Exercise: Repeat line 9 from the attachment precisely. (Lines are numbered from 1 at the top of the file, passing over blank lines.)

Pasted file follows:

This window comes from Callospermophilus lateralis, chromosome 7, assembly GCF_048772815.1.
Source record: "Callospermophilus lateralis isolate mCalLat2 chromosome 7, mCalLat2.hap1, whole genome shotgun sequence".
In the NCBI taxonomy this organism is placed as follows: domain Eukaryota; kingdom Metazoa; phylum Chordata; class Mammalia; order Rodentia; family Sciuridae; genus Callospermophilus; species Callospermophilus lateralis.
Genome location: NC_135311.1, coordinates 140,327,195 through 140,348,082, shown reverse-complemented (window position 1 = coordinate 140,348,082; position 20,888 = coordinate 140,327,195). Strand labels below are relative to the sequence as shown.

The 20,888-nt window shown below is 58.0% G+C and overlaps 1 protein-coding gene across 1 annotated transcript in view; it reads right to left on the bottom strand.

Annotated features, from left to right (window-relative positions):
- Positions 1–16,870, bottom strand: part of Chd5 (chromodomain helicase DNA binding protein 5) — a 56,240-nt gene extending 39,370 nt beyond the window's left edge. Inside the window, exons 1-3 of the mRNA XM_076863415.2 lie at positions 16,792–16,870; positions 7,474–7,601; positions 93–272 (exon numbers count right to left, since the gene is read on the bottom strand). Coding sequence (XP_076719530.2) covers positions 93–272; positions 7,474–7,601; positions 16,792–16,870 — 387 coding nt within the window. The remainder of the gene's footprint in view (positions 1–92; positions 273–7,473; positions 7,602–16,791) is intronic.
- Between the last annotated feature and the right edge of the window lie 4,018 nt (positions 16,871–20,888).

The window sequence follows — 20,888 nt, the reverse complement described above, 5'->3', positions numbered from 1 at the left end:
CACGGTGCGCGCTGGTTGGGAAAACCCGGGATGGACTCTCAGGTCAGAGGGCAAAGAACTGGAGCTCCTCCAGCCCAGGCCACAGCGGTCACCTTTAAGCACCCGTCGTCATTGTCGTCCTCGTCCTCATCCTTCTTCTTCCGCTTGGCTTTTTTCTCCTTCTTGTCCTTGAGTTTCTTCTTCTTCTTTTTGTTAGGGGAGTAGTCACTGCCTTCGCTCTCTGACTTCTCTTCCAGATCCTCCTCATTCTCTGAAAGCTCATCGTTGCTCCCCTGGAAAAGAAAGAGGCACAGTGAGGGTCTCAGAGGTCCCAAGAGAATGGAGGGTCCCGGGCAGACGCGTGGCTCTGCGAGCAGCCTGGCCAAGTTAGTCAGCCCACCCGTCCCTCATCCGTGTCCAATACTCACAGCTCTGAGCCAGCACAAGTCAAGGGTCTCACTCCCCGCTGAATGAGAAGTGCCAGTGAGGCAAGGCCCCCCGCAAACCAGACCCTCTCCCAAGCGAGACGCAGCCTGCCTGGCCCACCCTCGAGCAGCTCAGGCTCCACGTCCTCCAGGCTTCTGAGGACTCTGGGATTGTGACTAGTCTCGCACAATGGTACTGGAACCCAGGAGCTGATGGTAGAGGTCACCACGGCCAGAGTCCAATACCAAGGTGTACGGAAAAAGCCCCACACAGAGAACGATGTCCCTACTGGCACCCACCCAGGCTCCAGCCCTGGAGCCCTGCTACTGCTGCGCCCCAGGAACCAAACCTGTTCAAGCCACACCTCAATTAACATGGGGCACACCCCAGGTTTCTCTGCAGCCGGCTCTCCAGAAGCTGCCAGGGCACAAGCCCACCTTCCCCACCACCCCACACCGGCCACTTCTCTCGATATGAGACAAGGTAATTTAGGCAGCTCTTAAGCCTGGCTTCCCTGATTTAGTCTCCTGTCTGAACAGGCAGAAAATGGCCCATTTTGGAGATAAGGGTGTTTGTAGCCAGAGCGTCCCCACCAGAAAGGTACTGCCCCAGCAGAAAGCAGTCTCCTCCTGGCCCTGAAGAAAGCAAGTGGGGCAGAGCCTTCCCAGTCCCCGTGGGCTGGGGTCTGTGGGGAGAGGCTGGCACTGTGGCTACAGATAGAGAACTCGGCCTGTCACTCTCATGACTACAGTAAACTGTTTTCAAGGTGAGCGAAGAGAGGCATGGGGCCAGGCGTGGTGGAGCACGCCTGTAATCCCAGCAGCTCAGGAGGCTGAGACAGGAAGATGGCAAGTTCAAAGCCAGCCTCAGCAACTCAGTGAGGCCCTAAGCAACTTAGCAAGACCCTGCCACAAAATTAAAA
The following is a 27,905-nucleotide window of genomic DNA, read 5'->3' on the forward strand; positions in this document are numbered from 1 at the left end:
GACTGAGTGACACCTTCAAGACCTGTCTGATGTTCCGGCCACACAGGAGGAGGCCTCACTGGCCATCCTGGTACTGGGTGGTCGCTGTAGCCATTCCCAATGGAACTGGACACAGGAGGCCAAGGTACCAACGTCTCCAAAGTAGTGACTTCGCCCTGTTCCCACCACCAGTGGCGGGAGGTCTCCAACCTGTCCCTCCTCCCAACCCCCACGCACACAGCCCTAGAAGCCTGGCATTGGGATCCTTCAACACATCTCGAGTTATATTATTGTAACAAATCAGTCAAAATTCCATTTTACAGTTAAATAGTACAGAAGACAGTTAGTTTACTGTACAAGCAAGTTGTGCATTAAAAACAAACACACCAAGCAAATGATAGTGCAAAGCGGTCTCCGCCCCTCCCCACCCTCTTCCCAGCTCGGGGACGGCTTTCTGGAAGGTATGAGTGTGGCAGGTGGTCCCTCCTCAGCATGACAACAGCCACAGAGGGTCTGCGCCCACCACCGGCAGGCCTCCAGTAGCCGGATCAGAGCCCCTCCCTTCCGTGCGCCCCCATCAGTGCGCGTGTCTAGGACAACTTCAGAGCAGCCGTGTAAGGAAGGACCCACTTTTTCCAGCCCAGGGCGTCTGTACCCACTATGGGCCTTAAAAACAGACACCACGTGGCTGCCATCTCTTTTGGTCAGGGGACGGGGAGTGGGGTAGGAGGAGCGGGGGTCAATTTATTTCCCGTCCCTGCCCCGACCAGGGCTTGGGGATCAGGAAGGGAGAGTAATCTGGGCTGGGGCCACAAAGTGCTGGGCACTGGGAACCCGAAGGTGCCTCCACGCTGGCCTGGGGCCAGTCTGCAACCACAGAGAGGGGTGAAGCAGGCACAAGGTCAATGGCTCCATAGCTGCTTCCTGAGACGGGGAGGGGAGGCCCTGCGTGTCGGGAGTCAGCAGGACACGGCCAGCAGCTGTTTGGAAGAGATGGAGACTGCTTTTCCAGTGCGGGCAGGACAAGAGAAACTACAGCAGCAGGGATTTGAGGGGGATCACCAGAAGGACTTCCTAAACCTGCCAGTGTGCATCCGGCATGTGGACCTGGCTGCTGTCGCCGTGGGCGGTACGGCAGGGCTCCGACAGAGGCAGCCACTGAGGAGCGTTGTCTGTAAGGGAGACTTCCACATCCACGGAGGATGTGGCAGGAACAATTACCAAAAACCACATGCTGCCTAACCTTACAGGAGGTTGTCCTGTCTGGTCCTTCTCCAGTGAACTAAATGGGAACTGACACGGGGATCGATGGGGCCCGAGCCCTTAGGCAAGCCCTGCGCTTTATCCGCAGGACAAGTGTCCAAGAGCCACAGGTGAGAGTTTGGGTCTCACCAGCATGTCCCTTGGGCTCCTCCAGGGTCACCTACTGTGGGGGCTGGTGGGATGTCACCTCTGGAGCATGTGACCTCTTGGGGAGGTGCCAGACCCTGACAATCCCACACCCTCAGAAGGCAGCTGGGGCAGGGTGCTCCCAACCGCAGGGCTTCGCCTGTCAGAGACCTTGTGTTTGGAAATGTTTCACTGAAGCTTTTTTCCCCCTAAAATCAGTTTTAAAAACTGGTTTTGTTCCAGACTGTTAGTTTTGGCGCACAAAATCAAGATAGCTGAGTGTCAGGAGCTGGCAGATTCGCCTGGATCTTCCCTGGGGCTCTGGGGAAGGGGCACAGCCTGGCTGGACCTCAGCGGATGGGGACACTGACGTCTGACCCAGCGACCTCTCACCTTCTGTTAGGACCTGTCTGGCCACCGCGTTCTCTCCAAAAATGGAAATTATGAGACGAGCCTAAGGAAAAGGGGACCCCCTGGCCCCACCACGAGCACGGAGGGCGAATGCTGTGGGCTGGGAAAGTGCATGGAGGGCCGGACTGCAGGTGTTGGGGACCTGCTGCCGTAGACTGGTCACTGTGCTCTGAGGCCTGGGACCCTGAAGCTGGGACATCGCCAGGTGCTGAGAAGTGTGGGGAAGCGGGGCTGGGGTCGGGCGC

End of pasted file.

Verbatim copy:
The window sequence follows — 20,888 nt, the reverse complement described above, 5'->3', positions numbered from 1 at the left end: